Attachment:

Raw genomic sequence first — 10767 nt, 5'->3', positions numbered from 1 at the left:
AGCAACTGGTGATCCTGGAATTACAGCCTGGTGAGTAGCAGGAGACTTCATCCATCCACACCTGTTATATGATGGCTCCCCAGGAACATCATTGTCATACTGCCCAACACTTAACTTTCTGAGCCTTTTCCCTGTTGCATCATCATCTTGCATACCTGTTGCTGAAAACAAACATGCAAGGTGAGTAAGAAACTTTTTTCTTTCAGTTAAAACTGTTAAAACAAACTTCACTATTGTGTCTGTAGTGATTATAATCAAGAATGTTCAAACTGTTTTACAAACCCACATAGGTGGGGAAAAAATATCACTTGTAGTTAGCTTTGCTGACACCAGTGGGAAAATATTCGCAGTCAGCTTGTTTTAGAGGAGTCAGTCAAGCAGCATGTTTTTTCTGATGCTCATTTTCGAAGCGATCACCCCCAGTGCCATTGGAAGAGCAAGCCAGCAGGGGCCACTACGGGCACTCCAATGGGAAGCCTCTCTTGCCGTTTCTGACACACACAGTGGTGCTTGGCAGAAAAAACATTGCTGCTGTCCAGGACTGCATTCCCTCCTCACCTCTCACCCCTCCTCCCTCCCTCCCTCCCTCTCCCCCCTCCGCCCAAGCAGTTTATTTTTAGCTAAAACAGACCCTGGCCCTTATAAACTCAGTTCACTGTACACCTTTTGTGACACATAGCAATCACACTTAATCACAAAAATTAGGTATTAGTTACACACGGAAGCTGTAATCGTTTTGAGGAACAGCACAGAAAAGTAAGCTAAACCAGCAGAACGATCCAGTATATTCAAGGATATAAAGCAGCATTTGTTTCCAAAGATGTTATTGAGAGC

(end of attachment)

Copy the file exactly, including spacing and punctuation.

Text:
Raw genomic sequence first — 10767 nt, 5'->3', positions numbered from 1 at the left:
AGCAACTGGTGATCCTGGAATTACAGCCTGGTGAGTAGCAGGAGACTTCATCCATCCACACCTGTTATATGATGGCTCCCCAGGAACATCATTGTCATACTGCCCAACACTTAACTTTCTGAGCCTTTTCCCTGTTGCATCATCATCTTGCATACCTGTTGCTGAAAACAAACATGCAAGGTGAGTAAGAAACTTTTTTCTTTCAGTTAAAACTGTTAAAACAAACTTCACTATTGTGTCTGTAGTGATTATAATCAAGAATGTTCAAACTGTTTTACAAACCCACATAGGTGGGGAAAAAATATCACTTGTAGTTAGCTTTGCTGACACCAGTGGGAAAATATTCGCAGTCAGCTTGTTTTAGAGGAGTCAGTCAAGCAGCATGTTTTTTCTGATGCTCATTTTCGAAGCGATCACCCCCAGTGCCATTGGAAGAGCAAGCCAGCAGGGGCCACTACGGGCACTCCAATGGGAAGCCTCTCTTGCCGTTTCTGACACACACAGTGGTGCTTGGCAGAAAAAACATTGCTGCTGTCCAGGACTGCATTCCCTCCTCACCTCTCACCCCTCCTCCCTCCCTCCCTCCCTCTCCCCCCTCCGCCCAAGCAGTTTATTTTTAGCTAAAACAGACCCTGGCCCTTATAAACTCAGTTCACTGTACACCTTTTGTGACACATAGCAATCACACTTAATCACAAAAATTAGGTATTAGTTACACACGGAAGCTGTAATCGTTTTGAGGAACAGCACAGAAAAGTAAGCTAAACCAGCAGAACGATCCAGTATATTCAAGGATATAAAGCAGCATTTGTTTCCAAAGATGTTATTGAGAGC